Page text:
After backing Manton Reece’s microblogging kickstarter I decided not to wait any longer and setup a MicroBlog section on my website where I would keep my short form updates. This post covers my goals and the approach I took to achieve these goals.
There are just a handful of things that I thought I’d need:
- I own my content. I don’t mind posting to Twitter (or Medium) but the canonical location for my content is my own website
- It’s easy. I can easily separate short form content (ie. statuses) and long form writing (ie. this post)
- I still engage via Social Media. I can publish short form updates to my own website, and then the entries get cross-posted to Twitter
- I can post from my iPhone without needed to make edits from WordPress before publishing
I tried a few approaches (involving a range of apps such as IFTTT and various WordPress plugins) before I settled on the approach below.
It’s easy to own my content
My website is currently running on a self-hosted WordPress installation. There were two options here:
- I import all my Twitter posts under a special Category, or
- I post on my website first and then cross-post to Twitter
Option 2 feels more like “doing it right”, and, should anything go wrong in my setup, I never lose any posts I made from my own website.
What I decided to do was to:
- create a new Category called MicroBlog
- update the Menu to include this new category
- replace the stock RSS widget with Category Specific RSS and use it to surface the MicroBlog RSS feed into the side bar
- exclude the MicroBlog posts from the main page using the Ultimate Category Excluder plugin
- make all posts in Category use the post format “status” so they looks consistent and timeline-like
- remove all extra post decorations (ie. sharing) from the list of posts, but leave it on the post page itself
- not use a post title, in order to mimic a status post more accurately
With these changes in place I ticked the first couple of boxes. What was left was to sort out cross posting to Twitter and publishing while on the go.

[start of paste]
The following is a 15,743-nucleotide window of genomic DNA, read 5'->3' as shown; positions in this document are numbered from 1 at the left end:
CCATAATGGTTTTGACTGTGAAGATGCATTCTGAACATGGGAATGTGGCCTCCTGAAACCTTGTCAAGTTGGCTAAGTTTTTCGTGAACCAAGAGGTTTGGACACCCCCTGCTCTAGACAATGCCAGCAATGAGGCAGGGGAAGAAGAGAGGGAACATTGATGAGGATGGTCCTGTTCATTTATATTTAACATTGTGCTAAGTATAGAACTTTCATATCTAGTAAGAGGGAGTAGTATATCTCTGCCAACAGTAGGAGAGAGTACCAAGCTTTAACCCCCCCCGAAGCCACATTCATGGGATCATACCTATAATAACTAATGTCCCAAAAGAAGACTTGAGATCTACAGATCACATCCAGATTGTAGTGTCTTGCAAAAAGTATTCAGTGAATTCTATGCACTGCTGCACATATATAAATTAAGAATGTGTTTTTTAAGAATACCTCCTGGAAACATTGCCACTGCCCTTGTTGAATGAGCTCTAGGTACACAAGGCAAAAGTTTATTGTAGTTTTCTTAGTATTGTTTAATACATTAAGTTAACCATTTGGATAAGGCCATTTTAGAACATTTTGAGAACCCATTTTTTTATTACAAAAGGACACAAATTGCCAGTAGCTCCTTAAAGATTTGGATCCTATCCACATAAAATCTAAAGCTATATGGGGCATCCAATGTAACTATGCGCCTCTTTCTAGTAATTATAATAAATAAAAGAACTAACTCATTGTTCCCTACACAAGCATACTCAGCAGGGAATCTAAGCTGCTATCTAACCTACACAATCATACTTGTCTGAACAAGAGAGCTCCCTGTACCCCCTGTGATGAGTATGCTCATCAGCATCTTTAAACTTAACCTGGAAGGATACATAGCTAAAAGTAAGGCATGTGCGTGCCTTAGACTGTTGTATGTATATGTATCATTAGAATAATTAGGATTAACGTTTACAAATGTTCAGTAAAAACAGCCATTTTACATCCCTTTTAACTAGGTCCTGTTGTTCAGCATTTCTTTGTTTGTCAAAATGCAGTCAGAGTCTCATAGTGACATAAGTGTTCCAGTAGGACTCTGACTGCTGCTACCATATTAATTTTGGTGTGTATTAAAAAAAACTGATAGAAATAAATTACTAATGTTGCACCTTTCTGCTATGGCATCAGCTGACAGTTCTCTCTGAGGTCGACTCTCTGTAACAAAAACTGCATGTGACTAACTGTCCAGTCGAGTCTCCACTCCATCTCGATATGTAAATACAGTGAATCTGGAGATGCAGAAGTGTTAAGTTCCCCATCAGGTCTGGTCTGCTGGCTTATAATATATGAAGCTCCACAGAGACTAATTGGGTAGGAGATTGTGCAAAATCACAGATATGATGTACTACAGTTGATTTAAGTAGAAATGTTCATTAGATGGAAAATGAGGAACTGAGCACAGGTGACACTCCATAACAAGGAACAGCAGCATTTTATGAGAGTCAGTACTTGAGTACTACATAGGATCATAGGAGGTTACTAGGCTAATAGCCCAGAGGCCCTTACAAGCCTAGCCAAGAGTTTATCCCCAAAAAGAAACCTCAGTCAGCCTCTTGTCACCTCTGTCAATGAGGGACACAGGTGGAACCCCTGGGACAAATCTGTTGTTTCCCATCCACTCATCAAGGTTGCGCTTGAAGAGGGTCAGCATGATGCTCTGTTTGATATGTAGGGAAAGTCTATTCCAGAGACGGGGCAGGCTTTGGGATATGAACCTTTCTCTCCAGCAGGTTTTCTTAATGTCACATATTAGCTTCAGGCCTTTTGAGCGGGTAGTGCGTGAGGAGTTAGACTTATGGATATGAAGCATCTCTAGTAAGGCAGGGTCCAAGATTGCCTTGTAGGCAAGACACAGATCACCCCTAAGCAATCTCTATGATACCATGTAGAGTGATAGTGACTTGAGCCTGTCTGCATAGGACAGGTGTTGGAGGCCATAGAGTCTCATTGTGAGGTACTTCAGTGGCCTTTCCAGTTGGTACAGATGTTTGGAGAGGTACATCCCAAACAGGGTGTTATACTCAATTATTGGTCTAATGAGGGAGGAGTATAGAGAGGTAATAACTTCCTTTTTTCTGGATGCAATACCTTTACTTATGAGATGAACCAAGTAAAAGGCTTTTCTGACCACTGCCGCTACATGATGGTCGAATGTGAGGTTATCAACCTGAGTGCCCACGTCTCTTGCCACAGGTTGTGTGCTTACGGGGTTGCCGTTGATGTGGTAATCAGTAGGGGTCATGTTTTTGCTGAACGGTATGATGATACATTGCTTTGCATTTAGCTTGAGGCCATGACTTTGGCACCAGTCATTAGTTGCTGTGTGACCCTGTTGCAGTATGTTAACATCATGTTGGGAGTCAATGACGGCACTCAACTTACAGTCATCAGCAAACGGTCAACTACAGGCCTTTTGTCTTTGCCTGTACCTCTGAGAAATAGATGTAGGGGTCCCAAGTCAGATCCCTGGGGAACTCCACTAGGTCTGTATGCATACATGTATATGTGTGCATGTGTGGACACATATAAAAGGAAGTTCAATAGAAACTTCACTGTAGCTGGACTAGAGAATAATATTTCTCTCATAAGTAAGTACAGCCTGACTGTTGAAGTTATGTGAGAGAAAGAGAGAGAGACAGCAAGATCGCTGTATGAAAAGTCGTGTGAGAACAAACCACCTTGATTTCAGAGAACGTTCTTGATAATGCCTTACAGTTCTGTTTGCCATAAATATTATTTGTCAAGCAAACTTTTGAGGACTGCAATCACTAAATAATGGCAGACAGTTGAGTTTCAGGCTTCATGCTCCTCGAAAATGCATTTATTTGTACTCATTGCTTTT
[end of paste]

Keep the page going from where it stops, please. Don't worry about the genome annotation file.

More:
Sharing status updates to Twitter / Social Media
Posting to Twitter proved to be more difficult than I thought it would be. The obvious way, via Jetpack’s Publicize feature, seems to share only the link to the post when a title is not present. Therefore I had to look for other options, although I’d much prefer to just use Publicize.
The choice I settled on is an IFTTT rule: “when a new feed item is added to parfene.com/category/microblog/feed post a new tweet to @nicktmro”. The issue with this approach is that IFTTT doesn’t have a smart way of appending a URL to the post when it is over 140 characters, so I was “forced” to append a URL to the original post. It’s not very tidy but the counter argument is that it drives traffic (and search engines) back to the canonical location of the status update.
Posting while on the go
I carry an iPhone and a Pixel with me all the time. Posting updates to my website is a task I assigned to my iPhone.
I seek speed and simplicity when it comes to capturing my thoughts, which is why I use Drafts for almost every form of text capturing. This text sometimes ends up in iMessage, or in OmniFocus, or in an email, or in my Clipboard, or in WordPress… You get the idea.
I looked at the existing Drafts actions but I soon realised that I needed to be able to post exiting text and snippets, too. I needed an extension point. Enter Workflow. By delegating the communication with WordPress to Workflow I managed to increase the ways in which I drive content to my website.
Here’s how it all works:
- I have a workflow that expects text input (or extracts it from the clipboard)
- The workflow presets the WordPress category, post format, etc
- This workflow is added as an action to Drafts
Now I’m good to go. When I choose to share my next status update all I do is go to my usual app (Drafts), write a snippet of text, and choose the Post to Parfene.com action.
I encourage you to try microblogging for yourself. My post is lengthy but you don’t have to do everything in one sitting. You don’t even need to fully automate everything, like I have.
This approach has made me feel more involved, engaged, and responsible with regards to the things I share with everyone. As somebody who oftentimes doesn’t count to five before he speaks, this should be a positive outcome…